New Gear We’re Excited About
New technology can be game-changing, of course, especially in the backcountry category, where the holy grail of uphill tourability and downhill skiability is becoming more possible every year. It can also be inspiring, giving you the stoke you need to set the alarm for ungodly hours to brave whipping wind and bitter temperatures. But more than anything, gear is, plain and simple, your vehicle for joy.
Here are the backcountry skis, boots, bindings, packs, and beacons we’re most excited about this season.
Come couloir season, when grams matter and sleep doesn’t, the Dynafit Blacklight 95 will take you there. As the newest and widest addition to the fast-ascent Blacklight series, the Blacklight 95 will certainly be the most versatile for soft and variable snow on the descent. It has rockered tips and tails to float and release easily in tricky sun-affected snow, and its full-carbon core is certainly light for the uphill. As with all full-carbon skis, it’s probably a bit twitchy, too, but a structural sidewall cap construction will certainly add some stability.
$750, 1,220 grams/ski @ 172 cm
Völkl revamped their 98-waisted predecessor to make it 100 grams lighter and slightly narrower. (You won’t miss the girth, but your hip flexors may be happier.) The previous iteration was a notable for its versatility, and we expect this one will be equally as adaptable. The flat tail should offer superior snow contact and control, while rockered tips are designed to surf through boot-top pow and slush. Made from lightweight paulownia wood, this ski will likely be more responsive and stable than the full-carbon offerings.
$825, 1,262 grams/ski @ 170 cm
We’re excited about this new offering—their first ever dedicated backcountry ski—from the Avon, Colo.-based brand. The wider 106 waist width is ideal for soft-snow adventuring, and it comes at a respectably light weight. (We’re guessing the extra grams will be worth it when you’re surfing through the fluff.) It’s made from the same mold as the resort-oriented Origin 106, but without the metal that weighs it down. The core is bamboo, aspen, cedar, and carbon, which should be a nice blend for responsiveness and liveliness. A tail notch keeps skins where they belong.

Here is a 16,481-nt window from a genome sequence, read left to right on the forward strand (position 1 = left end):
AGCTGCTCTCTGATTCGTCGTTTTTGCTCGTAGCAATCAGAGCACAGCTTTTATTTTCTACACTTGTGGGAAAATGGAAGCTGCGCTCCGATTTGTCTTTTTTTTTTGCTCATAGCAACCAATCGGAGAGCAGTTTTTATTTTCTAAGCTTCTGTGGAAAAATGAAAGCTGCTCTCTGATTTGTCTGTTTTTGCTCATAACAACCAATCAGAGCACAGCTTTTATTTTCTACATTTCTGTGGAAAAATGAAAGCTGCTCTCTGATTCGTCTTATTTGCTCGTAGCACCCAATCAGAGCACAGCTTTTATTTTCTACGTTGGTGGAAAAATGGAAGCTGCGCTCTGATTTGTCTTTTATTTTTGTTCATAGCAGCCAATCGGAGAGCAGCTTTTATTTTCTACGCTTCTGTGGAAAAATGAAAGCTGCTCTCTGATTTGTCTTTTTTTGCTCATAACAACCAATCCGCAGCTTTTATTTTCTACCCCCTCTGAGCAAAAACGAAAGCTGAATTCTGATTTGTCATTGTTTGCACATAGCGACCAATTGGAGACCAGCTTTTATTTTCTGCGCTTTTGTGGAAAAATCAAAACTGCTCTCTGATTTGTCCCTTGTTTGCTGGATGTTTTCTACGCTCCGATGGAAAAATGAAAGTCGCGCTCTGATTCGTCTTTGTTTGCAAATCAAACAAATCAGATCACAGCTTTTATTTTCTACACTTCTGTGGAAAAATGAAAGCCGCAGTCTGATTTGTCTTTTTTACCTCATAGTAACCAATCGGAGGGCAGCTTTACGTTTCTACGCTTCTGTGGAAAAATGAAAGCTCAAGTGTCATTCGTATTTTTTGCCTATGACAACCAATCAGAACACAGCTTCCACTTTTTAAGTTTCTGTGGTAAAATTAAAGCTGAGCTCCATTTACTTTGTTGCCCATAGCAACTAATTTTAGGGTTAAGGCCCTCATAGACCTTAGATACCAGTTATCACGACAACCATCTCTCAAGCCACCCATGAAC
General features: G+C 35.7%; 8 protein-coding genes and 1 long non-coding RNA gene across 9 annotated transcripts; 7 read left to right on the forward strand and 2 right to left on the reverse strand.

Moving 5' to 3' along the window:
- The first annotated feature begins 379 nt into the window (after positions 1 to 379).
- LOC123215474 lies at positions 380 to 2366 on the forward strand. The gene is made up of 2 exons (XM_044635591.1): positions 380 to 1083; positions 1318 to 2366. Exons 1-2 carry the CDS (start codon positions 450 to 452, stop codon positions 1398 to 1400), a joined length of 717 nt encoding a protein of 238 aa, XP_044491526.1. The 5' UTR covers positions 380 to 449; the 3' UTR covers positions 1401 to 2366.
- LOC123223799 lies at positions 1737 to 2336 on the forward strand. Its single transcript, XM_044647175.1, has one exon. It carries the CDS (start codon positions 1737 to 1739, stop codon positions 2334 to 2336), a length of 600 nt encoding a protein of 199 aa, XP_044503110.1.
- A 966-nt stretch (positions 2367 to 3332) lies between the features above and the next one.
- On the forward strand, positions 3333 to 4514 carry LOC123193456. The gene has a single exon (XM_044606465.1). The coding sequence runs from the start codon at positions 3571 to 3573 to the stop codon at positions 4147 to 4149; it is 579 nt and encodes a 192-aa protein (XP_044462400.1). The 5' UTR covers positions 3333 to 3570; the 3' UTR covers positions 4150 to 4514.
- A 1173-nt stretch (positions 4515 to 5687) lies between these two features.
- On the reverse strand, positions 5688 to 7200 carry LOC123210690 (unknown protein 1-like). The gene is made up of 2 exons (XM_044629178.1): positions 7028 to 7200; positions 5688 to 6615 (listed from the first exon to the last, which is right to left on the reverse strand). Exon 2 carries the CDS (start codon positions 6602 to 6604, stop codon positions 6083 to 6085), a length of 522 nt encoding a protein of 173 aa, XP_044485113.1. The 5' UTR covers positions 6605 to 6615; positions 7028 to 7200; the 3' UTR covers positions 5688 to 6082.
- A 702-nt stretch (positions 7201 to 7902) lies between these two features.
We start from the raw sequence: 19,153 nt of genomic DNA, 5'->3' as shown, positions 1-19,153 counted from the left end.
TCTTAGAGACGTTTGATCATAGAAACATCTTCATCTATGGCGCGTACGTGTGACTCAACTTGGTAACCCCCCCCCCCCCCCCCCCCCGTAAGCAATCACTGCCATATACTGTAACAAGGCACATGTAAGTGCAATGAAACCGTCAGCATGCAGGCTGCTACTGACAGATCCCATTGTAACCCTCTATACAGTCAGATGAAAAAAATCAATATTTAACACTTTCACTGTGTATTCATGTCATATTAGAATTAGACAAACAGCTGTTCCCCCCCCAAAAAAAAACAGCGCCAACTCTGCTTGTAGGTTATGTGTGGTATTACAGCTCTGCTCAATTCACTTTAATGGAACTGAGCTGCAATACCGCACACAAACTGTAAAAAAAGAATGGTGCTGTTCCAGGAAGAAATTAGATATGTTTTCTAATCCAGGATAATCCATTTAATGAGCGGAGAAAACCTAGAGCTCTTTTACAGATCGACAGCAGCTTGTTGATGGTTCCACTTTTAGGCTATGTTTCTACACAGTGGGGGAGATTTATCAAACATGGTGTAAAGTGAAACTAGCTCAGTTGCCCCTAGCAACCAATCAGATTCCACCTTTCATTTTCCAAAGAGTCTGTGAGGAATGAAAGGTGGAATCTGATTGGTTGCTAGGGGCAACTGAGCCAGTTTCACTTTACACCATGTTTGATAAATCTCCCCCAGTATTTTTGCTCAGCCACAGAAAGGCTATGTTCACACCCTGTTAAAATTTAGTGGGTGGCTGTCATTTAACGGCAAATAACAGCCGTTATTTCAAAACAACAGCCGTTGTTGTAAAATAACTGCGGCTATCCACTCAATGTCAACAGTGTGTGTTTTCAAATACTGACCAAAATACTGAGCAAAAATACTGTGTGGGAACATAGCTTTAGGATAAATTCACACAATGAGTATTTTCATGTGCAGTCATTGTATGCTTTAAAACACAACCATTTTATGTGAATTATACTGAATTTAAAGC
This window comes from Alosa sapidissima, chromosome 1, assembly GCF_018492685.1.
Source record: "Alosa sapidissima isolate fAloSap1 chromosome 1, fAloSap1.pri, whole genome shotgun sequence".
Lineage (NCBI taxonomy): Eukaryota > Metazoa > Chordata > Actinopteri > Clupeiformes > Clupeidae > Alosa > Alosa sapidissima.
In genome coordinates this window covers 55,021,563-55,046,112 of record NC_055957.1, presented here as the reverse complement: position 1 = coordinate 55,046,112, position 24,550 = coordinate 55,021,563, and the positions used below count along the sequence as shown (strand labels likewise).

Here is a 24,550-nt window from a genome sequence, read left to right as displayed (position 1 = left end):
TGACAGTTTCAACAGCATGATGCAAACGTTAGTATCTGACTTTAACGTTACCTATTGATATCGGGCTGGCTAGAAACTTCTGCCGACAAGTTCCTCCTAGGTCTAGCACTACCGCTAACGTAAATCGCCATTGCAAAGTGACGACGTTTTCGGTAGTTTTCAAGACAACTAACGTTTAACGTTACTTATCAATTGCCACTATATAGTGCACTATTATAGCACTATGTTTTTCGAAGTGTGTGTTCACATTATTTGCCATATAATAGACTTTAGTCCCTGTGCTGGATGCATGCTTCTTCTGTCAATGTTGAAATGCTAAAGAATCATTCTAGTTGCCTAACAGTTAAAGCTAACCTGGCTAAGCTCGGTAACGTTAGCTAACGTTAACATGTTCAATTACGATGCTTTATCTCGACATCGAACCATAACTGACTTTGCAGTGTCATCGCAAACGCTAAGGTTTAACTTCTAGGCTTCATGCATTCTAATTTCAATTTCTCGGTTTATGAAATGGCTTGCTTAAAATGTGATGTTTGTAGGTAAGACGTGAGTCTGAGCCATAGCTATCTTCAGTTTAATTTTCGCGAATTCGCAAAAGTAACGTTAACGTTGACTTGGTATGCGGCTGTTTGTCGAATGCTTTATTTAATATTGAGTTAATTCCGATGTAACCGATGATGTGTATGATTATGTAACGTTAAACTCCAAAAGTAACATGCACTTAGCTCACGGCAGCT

$950, 1,670 grams/ski @ 182 cm
Again, this ski had us at its 106-mm waist, which we feel is perfect for backcountry pow slaying. The ARW UL is technically a women’s ski, but with sizing that goes up to 188 cm (thank you, Armada, for giving women the respect we deserve), we’re guessing the dudes are going to be psyched about it, too. Made from ultralight (hence the “UL” in the name) caruba wood core, it promises to be light and poppy, with more stability than the pure carbon offerings. Edgeless beveled tips and tails are designed to float effortlessly, and the twin-tips will make for a playful ride that will butter and pivot on a dime.
$825, 1,750 grams @ 172 cm
This is a light boot built for fast ascents. It has 65 degrees of range of movement, carbon in the shell, and a fabric panel in the shin in lieu of plastic to shave weight. From our initial testing, it doesn’t feel quite as stiff as it claims, but then again, neither does any backcountry boot, really. It did feel torsionally stiff enough, however, which is impressive considering its lightness. The new women’s version is the Quantum Free 105 W, which has a 105 flex.
Men’s: $950, 1,250 grams/boot @ 26.5
Women’s: $650, 1,230 grams/boot @ 26.5, 105 flex, 100 mm last